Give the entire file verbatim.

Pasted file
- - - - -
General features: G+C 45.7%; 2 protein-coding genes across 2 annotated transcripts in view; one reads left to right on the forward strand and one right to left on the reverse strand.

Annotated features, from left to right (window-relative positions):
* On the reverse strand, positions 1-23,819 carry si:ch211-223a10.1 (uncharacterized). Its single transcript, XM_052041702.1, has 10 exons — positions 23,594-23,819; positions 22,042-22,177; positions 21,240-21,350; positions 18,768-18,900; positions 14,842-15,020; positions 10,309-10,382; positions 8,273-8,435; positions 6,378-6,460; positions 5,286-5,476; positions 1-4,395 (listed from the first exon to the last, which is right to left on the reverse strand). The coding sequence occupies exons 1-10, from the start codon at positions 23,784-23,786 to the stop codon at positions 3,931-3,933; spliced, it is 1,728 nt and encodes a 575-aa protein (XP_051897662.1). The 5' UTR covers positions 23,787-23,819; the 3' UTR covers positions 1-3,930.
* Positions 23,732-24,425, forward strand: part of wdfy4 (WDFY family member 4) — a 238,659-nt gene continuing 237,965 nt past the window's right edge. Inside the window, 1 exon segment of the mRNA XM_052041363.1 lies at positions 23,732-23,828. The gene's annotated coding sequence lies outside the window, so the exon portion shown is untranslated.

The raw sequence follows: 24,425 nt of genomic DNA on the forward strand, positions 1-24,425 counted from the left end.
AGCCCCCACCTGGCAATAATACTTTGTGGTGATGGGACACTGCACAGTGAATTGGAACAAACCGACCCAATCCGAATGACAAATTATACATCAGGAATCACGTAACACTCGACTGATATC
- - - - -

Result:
General features: G+C 45.7%; 2 protein-coding genes across 2 annotated transcripts in view; one reads left to right on the forward strand and one right to left on the reverse strand.

Annotated features, from left to right (window-relative positions):
* On the reverse strand, positions 1-23,819 carry si:ch211-223a10.1 (uncharacterized). Its single transcript, XM_052041702.1, has 10 exons — positions 23,594-23,819; positions 22,042-22,177; positions 21,240-21,350; positions 18,768-18,900; positions 14,842-15,020; positions 10,309-10,382; positions 8,273-8,435; positions 6,378-6,460; positions 5,286-5,476; positions 1-4,395 (listed from the first exon to the last, which is right to left on the reverse strand). The coding sequence occupies exons 1-10, from the start codon at positions 23,784-23,786 to the stop codon at positions 3,931-3,933; spliced, it is 1,728 nt and encodes a 575-aa protein (XP_051897662.1). The 5' UTR covers positions 23,787-23,819; the 3' UTR covers positions 1-3,930.
* Positions 23,732-24,425, forward strand: part of wdfy4 (WDFY family member 4) — a 238,659-nt gene continuing 237,965 nt past the window's right edge. Inside the window, 1 exon segment of the mRNA XM_052041363.1 lies at positions 23,732-23,828. The gene's annotated coding sequence lies outside the window, so the exon portion shown is untranslated.

The raw sequence follows: 24,425 nt of genomic DNA on the forward strand, positions 1-24,425 counted from the left end.
AGCCCCCACCTGGCAATAATACTTTGTGGTGATGGGACACTGCACAGTGAATTGGAACAAACCGACCCAATCCGAATGACAAATTATACATCAGGAATCACGTAACACTCGACTGATATC